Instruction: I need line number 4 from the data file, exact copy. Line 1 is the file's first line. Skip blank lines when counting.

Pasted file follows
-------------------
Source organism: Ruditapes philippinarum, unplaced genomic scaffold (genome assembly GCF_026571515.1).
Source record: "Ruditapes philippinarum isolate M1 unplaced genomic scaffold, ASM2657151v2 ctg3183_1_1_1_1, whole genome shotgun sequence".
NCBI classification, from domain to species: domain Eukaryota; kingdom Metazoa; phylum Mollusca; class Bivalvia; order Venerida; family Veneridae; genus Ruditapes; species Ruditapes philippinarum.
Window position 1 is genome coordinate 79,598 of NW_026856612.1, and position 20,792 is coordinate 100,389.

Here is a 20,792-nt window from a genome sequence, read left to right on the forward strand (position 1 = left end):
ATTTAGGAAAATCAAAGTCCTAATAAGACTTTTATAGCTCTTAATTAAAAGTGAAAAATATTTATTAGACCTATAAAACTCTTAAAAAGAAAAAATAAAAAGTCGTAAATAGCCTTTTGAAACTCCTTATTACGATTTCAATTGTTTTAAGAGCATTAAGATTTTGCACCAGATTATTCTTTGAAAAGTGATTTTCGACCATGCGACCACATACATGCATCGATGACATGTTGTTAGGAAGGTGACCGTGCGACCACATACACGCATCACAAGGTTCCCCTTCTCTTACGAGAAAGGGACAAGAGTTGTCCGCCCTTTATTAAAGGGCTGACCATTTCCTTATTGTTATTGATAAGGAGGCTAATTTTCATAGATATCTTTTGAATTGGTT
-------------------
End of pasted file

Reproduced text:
Window position 1 is genome coordinate 79,598 of NW_026856612.1, and position 20,792 is coordinate 100,389.